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In Iraq's Kurdistan Region, teacher strikes highlight schooling crisis

The regional government is three months behind on paying its public servants, including teachers, as part of larger budget disagreements with Iraq’s federal government.
Iraqi teachers and civil servants protest on Oct. 7, 2015 in Sulaimaniyah, in Iraq's Kurdistan region.

RANYA, Iraqi Kurdistan — Standing in the schoolyard of Korean Village Secondary School on Sept. 13, Kurdistan Regional Government (KRG) Prime Minister Masrour Barzani rang a bell to open the new academic year. Uniformed students and officials in suits clapped politely as government photographers captured the moment. 

Such a calm scene would give the impression all was well in the public education sector in Iraq’s Kurdistan Region. But as the bell’s brass tones rang out, tens of thousands of teachers in Sulaimaniyah governorate walked off the job amid a labor dispute, while students elsewhere crammed into overcrowded and underequipped classrooms.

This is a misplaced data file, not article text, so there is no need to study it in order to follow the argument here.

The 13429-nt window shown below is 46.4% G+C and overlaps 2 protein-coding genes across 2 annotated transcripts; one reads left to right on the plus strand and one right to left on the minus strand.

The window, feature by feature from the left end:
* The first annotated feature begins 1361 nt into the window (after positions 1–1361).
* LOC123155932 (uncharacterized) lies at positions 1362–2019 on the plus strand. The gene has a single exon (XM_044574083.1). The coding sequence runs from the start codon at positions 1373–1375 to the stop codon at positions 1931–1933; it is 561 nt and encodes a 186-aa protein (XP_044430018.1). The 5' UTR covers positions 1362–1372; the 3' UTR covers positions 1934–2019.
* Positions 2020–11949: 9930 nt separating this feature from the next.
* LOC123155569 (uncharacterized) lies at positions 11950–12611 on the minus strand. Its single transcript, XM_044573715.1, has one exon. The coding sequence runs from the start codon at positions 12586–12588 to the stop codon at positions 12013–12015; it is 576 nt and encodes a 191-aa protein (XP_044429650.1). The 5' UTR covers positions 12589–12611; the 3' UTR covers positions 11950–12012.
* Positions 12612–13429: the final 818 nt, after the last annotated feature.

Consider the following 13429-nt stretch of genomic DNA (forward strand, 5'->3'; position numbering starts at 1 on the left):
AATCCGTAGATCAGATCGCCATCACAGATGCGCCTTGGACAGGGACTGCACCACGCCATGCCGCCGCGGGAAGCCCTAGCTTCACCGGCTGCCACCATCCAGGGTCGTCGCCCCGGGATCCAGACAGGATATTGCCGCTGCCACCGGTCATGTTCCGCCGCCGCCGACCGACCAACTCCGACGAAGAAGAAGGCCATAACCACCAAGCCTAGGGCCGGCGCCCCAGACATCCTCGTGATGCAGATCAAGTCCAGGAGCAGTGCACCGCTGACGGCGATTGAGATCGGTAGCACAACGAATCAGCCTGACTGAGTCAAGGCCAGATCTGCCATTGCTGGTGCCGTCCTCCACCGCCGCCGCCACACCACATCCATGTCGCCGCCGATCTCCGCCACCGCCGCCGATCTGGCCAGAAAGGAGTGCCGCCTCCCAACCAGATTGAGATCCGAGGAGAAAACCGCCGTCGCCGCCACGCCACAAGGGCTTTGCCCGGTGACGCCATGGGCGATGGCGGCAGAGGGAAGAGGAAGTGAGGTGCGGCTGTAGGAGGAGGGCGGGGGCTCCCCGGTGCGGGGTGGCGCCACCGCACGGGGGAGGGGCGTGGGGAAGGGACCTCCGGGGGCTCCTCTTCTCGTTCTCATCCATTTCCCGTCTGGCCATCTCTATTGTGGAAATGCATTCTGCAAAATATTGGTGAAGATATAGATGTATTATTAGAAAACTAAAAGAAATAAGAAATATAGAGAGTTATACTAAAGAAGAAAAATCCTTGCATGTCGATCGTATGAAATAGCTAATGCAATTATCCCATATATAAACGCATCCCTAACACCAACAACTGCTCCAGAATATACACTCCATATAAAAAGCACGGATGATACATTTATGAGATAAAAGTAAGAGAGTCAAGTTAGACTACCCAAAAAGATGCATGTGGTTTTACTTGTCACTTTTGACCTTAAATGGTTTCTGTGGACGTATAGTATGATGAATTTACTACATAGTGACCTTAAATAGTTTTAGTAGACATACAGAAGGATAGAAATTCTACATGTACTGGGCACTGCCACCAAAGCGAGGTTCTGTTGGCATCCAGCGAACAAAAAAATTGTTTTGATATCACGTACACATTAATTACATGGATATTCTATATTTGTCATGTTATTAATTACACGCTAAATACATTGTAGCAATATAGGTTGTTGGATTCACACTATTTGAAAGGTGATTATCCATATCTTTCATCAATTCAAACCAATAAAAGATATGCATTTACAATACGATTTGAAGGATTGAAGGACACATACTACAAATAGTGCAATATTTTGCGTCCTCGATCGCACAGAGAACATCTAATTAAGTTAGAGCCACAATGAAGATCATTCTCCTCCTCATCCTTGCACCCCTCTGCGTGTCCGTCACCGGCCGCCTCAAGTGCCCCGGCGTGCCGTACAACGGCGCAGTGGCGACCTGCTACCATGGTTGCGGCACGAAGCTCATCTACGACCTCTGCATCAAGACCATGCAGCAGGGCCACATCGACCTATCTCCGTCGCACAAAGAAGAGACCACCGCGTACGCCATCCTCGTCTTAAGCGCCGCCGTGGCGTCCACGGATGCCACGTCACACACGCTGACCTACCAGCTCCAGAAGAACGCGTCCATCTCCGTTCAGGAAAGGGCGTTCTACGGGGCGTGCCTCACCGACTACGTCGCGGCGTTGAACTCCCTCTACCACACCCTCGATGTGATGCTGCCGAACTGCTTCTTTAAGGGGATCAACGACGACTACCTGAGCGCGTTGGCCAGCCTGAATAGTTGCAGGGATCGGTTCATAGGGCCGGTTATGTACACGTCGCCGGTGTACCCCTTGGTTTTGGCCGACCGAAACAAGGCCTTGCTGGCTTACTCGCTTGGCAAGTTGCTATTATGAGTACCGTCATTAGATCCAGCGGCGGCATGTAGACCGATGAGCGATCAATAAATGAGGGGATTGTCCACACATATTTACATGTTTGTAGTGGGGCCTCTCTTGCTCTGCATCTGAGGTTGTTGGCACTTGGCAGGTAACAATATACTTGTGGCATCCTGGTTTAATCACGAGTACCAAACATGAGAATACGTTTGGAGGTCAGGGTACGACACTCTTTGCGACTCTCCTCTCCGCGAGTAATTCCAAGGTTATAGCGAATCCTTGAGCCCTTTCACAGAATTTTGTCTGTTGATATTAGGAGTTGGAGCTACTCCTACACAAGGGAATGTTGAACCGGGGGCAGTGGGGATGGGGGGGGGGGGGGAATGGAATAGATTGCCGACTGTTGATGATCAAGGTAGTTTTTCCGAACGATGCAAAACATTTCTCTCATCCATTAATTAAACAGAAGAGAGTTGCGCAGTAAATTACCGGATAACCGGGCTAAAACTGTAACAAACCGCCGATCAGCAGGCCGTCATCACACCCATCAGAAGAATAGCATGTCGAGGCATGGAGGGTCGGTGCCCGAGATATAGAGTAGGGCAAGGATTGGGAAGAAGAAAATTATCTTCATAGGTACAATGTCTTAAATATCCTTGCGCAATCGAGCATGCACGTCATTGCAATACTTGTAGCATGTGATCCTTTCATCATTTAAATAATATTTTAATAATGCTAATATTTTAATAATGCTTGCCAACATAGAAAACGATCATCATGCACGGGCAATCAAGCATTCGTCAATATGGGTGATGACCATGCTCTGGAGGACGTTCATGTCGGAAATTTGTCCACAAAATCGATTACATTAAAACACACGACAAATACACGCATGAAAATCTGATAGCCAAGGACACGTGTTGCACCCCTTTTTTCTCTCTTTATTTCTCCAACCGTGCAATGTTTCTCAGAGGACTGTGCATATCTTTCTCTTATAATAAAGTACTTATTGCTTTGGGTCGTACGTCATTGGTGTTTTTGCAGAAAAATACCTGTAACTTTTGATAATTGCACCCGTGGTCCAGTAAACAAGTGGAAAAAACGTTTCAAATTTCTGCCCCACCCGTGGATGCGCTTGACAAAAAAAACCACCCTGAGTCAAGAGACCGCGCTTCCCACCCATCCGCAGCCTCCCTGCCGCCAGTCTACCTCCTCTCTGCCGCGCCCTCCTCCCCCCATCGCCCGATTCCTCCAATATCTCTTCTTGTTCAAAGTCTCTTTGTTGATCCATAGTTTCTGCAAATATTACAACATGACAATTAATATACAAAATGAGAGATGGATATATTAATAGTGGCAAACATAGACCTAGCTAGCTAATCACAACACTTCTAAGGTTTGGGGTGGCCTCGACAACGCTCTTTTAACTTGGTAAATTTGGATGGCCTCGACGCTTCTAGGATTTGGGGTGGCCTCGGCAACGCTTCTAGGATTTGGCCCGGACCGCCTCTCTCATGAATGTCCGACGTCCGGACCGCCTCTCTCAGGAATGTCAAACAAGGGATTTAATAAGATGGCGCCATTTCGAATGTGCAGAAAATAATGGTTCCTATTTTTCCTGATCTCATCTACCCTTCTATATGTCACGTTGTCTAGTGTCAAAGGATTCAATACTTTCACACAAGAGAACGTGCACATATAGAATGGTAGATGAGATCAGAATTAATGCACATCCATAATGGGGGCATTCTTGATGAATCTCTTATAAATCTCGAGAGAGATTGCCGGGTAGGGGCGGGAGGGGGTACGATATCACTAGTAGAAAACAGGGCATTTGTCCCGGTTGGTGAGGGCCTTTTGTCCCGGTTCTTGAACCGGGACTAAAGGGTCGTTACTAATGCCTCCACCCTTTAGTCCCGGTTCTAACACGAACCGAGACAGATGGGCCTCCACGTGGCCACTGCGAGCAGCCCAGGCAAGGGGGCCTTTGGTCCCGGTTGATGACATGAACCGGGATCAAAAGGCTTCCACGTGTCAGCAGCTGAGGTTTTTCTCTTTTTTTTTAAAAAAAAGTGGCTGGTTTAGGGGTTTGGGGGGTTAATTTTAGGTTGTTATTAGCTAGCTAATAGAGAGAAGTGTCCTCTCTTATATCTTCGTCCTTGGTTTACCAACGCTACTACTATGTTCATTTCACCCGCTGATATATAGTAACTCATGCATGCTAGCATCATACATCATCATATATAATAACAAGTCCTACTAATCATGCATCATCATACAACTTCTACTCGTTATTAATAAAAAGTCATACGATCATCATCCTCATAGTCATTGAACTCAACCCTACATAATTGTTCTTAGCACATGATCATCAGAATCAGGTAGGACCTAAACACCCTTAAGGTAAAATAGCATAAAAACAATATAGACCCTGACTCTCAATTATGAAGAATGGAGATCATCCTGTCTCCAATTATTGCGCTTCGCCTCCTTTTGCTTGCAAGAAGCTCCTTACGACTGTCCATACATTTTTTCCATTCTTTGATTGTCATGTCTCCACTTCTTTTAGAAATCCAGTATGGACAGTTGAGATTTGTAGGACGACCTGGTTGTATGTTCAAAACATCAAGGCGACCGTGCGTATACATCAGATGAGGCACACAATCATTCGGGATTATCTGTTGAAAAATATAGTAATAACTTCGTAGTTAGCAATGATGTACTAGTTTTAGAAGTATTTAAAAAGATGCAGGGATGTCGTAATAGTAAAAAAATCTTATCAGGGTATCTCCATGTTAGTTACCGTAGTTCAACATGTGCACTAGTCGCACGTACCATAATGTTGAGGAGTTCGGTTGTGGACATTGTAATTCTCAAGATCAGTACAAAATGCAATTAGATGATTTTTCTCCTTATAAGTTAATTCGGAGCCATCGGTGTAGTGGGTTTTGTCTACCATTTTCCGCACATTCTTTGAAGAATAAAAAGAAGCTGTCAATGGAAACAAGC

Primary and secondary education does the hard work of serving the entire population and teaching basic skills but gets far less attention than the Kurdistan Region’s universities. By most accounts, the public school system is struggling to fulfill its fundamental mission to educate all children so that they can develop the skills needed to succeed in higher education and the modern workplace. Moreover, today's students will help the Kurdistan Region to develop its society and economy.

“They make so many promises. But they never take action. They always just promise,” Paiman Ismail said of the KRG during an interview at her home in Ranya, a large town in northern Sulaimaniyah governorate, referring to the government's obligation to provide basic public goods like education and health care and services like water and electricity.

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